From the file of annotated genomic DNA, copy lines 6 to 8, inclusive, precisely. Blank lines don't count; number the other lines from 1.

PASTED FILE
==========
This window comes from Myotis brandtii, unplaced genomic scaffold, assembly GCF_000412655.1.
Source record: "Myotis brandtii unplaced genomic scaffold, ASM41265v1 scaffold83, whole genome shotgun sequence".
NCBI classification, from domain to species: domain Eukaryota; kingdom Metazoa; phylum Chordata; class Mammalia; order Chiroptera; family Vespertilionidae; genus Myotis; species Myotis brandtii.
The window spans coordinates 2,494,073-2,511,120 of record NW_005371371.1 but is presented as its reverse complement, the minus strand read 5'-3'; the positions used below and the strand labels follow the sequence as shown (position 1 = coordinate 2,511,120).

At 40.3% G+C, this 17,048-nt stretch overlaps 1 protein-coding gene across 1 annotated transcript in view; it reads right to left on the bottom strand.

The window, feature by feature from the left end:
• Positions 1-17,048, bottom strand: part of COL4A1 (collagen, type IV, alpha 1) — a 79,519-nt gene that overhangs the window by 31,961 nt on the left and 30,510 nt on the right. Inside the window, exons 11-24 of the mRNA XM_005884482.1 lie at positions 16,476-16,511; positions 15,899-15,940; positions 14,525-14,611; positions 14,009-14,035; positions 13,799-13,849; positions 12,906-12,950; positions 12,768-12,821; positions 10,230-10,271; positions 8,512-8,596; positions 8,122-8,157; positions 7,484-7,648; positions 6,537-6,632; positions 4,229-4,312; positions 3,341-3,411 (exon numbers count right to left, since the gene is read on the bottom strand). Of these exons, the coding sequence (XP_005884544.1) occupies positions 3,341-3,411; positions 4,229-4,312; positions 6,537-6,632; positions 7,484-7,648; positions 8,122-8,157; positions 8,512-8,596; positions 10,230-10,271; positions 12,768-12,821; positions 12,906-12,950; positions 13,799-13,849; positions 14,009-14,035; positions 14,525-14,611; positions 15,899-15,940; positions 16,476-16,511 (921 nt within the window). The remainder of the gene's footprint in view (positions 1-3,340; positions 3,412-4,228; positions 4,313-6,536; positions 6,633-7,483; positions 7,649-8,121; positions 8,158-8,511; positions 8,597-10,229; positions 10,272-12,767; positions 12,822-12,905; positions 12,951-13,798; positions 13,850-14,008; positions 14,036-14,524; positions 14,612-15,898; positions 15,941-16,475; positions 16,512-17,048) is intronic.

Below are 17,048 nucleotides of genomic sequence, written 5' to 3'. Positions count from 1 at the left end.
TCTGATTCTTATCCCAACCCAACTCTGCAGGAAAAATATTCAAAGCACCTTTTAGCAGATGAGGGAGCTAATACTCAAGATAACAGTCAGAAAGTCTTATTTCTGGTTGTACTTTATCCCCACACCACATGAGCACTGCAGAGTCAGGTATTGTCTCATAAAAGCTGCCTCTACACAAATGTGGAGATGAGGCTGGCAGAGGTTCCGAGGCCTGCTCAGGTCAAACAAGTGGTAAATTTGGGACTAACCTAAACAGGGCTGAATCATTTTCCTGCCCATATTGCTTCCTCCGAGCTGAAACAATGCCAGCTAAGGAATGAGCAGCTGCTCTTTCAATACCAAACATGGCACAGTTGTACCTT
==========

The window, feature by feature from the left end:
• Positions 1-17,048, bottom strand: part of COL4A1 (collagen, type IV, alpha 1) — a 79,519-nt gene that overhangs the window by 31,961 nt on the left and 30,510 nt on the right. Inside the window, exons 11-24 of the mRNA XM_005884482.1 lie at positions 16,476-16,511; positions 15,899-15,940; positions 14,525-14,611; positions 14,009-14,035; positions 13,799-13,849; positions 12,906-12,950; positions 12,768-12,821; positions 10,230-10,271; positions 8,512-8,596; positions 8,122-8,157; positions 7,484-7,648; positions 6,537-6,632; positions 4,229-4,312; positions 3,341-3,411 (exon numbers count right to left, since the gene is read on the bottom strand). Of these exons, the coding sequence (XP_005884544.1) occupies positions 3,341-3,411; positions 4,229-4,312; positions 6,537-6,632; positions 7,484-7,648; positions 8,122-8,157; positions 8,512-8,596; positions 10,230-10,271; positions 12,768-12,821; positions 12,906-12,950; positions 13,799-13,849; positions 14,009-14,035; positions 14,525-14,611; positions 15,899-15,940; positions 16,476-16,511 (921 nt within the window). The remainder of the gene's footprint in view (positions 1-3,340; positions 3,412-4,228; positions 4,313-6,536; positions 6,633-7,483; positions 7,649-8,121; positions 8,158-8,511; positions 8,597-10,229; positions 10,272-12,767; positions 12,822-12,905; positions 12,951-13,798; positions 13,850-14,008; positions 14,036-14,524; positions 14,612-15,898; positions 15,941-16,475; positions 16,512-17,048) is intronic.

Below are 17,048 nucleotides of genomic sequence, written 5' to 3'. Positions count from 1 at the left end.